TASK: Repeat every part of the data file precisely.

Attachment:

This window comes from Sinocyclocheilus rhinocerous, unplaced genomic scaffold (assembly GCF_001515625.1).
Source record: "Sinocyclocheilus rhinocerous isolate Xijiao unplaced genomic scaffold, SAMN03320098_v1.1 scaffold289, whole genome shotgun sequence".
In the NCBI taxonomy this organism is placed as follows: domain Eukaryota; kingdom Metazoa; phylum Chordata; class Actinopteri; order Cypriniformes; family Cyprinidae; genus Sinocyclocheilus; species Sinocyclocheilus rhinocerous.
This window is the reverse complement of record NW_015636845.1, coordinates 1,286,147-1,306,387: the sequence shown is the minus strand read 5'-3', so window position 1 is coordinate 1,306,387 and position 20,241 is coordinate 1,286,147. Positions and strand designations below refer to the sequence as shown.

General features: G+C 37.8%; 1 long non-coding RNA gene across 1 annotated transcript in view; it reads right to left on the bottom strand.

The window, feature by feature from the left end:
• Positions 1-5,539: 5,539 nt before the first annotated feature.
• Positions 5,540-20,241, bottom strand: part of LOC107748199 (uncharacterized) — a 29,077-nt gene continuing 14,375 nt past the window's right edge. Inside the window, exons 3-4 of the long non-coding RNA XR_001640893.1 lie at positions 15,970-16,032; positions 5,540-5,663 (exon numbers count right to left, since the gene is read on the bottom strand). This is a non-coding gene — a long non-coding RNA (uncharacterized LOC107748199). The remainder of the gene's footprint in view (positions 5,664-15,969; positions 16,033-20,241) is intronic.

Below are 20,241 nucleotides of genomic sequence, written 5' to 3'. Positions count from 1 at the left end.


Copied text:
This window comes from Sinocyclocheilus rhinocerous, unplaced genomic scaffold (assembly GCF_001515625.1).
Source record: "Sinocyclocheilus rhinocerous isolate Xijiao unplaced genomic scaffold, SAMN03320098_v1.1 scaffold289, whole genome shotgun sequence".
In the NCBI taxonomy this organism is placed as follows: domain Eukaryota; kingdom Metazoa; phylum Chordata; class Actinopteri; order Cypriniformes; family Cyprinidae; genus Sinocyclocheilus; species Sinocyclocheilus rhinocerous.
This window is the reverse complement of record NW_015636845.1, coordinates 1,286,147-1,306,387: the sequence shown is the minus strand read 5'-3', so window position 1 is coordinate 1,306,387 and position 20,241 is coordinate 1,286,147. Positions and strand designations below refer to the sequence as shown.

General features: G+C 37.8%; 1 long non-coding RNA gene across 1 annotated transcript in view; it reads right to left on the bottom strand.

The window, feature by feature from the left end:
• Positions 1-5,539: 5,539 nt before the first annotated feature.
• Positions 5,540-20,241, bottom strand: part of LOC107748199 (uncharacterized) — a 29,077-nt gene continuing 14,375 nt past the window's right edge. Inside the window, exons 3-4 of the long non-coding RNA XR_001640893.1 lie at positions 15,970-16,032; positions 5,540-5,663 (exon numbers count right to left, since the gene is read on the bottom strand). This is a non-coding gene — a long non-coding RNA (uncharacterized LOC107748199). The remainder of the gene's footprint in view (positions 5,664-15,969; positions 16,033-20,241) is intronic.

Below are 20,241 nucleotides of genomic sequence, written 5' to 3'. Positions count from 1 at the left end.